The following is an excerpt from my book Effective Unit Testing. It walks you through the TDD process in great details.
Test Driven Development, or TDD, means you write a failing test first, and add as little code as possible to make it pass. As you go, there can be multiple steps you need to take before a test eventually passes. When all your assertions are verified, your feature is complete. Therefore, when all tests pass, your app code will already be covered by unit tests. You don’t need to spend extra time to add tests afterward. There are a lot of resources about the process of TDD on the Internet, so I’m not going to elaborate it here.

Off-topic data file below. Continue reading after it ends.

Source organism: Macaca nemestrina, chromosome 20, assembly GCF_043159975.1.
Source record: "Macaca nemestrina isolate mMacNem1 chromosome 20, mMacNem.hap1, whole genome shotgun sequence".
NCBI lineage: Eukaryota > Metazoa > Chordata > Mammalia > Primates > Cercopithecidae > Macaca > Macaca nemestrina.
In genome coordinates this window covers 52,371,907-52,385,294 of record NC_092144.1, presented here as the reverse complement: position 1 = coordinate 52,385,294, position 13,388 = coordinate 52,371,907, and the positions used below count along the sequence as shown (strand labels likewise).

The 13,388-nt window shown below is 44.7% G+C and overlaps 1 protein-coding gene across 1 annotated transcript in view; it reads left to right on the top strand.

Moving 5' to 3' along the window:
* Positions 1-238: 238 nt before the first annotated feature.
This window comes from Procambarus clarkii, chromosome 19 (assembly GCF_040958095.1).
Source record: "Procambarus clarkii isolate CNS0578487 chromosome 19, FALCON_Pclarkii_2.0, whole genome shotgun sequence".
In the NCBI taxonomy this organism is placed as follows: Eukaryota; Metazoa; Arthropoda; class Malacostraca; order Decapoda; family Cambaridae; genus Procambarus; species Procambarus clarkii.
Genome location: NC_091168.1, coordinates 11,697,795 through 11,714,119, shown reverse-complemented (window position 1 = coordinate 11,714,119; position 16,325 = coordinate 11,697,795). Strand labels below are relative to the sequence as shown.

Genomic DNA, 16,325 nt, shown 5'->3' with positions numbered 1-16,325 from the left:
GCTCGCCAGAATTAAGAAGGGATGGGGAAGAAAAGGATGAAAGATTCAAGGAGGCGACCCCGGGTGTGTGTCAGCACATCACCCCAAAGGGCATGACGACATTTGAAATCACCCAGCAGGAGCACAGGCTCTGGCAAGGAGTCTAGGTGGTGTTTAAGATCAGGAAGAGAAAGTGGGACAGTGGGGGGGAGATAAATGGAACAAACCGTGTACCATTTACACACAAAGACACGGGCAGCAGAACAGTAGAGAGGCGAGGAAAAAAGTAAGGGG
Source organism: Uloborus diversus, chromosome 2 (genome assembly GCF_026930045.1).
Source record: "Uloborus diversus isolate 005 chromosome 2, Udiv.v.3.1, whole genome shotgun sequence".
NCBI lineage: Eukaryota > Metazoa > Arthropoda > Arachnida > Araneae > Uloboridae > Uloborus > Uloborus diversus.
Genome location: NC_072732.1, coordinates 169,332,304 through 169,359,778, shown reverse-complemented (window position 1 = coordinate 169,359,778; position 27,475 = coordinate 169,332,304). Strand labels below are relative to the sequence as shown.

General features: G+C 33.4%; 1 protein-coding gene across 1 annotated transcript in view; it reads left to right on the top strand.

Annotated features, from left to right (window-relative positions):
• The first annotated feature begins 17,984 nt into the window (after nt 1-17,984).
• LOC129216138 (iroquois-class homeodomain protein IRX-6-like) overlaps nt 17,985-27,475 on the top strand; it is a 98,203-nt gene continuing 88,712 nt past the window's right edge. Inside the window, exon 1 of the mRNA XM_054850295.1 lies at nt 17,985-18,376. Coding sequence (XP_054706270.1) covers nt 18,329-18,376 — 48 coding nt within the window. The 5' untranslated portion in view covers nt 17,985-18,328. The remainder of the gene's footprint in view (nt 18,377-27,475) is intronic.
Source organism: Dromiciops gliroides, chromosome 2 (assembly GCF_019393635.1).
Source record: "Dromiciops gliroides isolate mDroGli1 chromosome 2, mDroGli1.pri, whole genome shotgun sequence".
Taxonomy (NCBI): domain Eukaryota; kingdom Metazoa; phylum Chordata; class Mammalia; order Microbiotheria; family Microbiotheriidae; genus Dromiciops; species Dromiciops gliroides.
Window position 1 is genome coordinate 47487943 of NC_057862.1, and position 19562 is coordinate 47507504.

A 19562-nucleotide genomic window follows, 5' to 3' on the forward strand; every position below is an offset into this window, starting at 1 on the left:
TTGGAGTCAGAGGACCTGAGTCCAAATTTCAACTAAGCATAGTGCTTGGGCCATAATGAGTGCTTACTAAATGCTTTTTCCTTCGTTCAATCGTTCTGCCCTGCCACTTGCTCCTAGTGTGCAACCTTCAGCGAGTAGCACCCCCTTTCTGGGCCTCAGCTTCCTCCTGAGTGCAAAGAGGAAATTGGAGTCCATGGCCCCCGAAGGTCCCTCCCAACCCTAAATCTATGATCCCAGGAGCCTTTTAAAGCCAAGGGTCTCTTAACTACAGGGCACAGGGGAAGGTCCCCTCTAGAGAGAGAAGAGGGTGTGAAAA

The Red-Green-Refactor TDD Cycle
In essence, TDD is performed with the Red-Green-Refactor cycle. The three steps are:
- RED – Write a failing test
- GREEN – Write the minimum amount of code to make the test pass
- REFACTOR – Refactor both the app code and test code
You write a failing test to go into the RED state. Next, you write just enough code to transition to the GREEN state. Finally, you REFACTOR both your app code and test code while staying in GREEN. You then move on to the next test.
The Ordered Steps of TDD
Some people think they should write the assertions to fail first. But I have a different take on this. At the beginning, you don’t even know what the function signature looks like. You just draw a blank. It’s hard to write an assertion. What is the name of the function, its arguments (if any), the return value (if any)? Is it synchronous or asynchronous? Does it return results in a delegate method? Any optionals or nil’s we need to account for? Will it generate errors?